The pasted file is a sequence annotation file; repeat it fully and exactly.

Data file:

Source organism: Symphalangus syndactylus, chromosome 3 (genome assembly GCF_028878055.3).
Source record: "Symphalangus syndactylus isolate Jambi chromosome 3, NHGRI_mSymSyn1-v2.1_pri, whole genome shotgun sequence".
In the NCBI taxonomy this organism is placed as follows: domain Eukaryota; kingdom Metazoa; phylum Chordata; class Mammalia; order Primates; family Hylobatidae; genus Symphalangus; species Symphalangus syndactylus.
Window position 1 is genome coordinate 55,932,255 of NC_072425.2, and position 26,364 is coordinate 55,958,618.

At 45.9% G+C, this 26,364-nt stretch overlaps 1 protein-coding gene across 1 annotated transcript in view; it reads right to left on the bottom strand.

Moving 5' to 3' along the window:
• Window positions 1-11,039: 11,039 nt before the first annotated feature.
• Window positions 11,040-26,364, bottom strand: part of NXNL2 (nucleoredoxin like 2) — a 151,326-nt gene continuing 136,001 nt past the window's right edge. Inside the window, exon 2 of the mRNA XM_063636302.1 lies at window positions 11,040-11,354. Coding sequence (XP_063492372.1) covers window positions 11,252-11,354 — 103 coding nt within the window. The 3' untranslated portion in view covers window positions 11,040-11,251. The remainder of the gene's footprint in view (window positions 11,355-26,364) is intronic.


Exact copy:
Source organism: Symphalangus syndactylus, chromosome 3 (genome assembly GCF_028878055.3).
Source record: "Symphalangus syndactylus isolate Jambi chromosome 3, NHGRI_mSymSyn1-v2.1_pri, whole genome shotgun sequence".
In the NCBI taxonomy this organism is placed as follows: domain Eukaryota; kingdom Metazoa; phylum Chordata; class Mammalia; order Primates; family Hylobatidae; genus Symphalangus; species Symphalangus syndactylus.
Window position 1 is genome coordinate 55,932,255 of NC_072425.2, and position 26,364 is coordinate 55,958,618.

At 45.9% G+C, this 26,364-nt stretch overlaps 1 protein-coding gene across 1 annotated transcript in view; it reads right to left on the bottom strand.

Moving 5' to 3' along the window:
• Window positions 1-11,039: 11,039 nt before the first annotated feature.
• Window positions 11,040-26,364, bottom strand: part of NXNL2 (nucleoredoxin like 2) — a 151,326-nt gene continuing 136,001 nt past the window's right edge. Inside the window, exon 2 of the mRNA XM_063636302.1 lies at window positions 11,040-11,354. Coding sequence (XP_063492372.1) covers window positions 11,252-11,354 — 103 coding nt within the window. The 3' untranslated portion in view covers window positions 11,040-11,251. The remainder of the gene's footprint in view (window positions 11,355-26,364) is intronic.